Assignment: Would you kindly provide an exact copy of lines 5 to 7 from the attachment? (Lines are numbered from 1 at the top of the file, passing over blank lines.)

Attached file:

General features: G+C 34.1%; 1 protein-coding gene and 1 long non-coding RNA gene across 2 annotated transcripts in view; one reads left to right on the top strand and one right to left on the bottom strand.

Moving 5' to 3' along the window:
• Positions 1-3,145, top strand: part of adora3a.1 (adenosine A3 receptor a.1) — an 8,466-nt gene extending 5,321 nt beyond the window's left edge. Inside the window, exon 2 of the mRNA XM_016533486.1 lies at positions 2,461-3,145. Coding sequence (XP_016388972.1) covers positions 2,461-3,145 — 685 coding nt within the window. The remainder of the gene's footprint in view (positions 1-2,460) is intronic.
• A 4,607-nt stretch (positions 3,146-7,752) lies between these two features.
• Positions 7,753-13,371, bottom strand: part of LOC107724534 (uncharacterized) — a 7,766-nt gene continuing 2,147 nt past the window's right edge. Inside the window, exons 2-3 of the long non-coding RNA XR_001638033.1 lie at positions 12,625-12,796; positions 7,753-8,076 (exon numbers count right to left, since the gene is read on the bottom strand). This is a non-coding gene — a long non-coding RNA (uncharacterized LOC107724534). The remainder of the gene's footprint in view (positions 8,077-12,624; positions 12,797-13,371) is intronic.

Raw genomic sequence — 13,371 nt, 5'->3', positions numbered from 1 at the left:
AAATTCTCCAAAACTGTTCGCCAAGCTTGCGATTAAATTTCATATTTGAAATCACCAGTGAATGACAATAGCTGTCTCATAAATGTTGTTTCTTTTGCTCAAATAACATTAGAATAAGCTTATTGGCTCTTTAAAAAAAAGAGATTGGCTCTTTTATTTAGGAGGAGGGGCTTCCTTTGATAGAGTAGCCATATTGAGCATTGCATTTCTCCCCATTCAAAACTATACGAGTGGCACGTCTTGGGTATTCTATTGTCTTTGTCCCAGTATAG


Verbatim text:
• Positions 7,753-13,371, bottom strand: part of LOC107724534 (uncharacterized) — a 7,766-nt gene continuing 2,147 nt past the window's right edge. Inside the window, exons 2-3 of the long non-coding RNA XR_001638033.1 lie at positions 12,625-12,796; positions 7,753-8,076 (exon numbers count right to left, since the gene is read on the bottom strand). This is a non-coding gene — a long non-coding RNA (uncharacterized LOC107724534). The remainder of the gene's footprint in view (positions 8,077-12,624; positions 12,797-13,371) is intronic.

Raw genomic sequence — 13,371 nt, 5'->3', positions numbered from 1 at the left:
AAATTCTCCAAAACTGTTCGCCAAGCTTGCGATTAAATTTCATATTTGAAATCACCAGTGAATGACAATAGCTGTCTCATAAATGTTGTTTCTTTTGCTCAAATAACATTAGAATAAGCTTATTGGCTCTTTAAAAAAAAGAGATTGGCTCTTTTATTTAGGAGGAGGGGCTTCCTTTGATAGAGTAGCCATATTGAGCATTGCATTTCTCCCCATTCAAAACTATACGAGTGGCACGTCTTGGGTATTCTATTGTCTTTGTCCCAGTATAG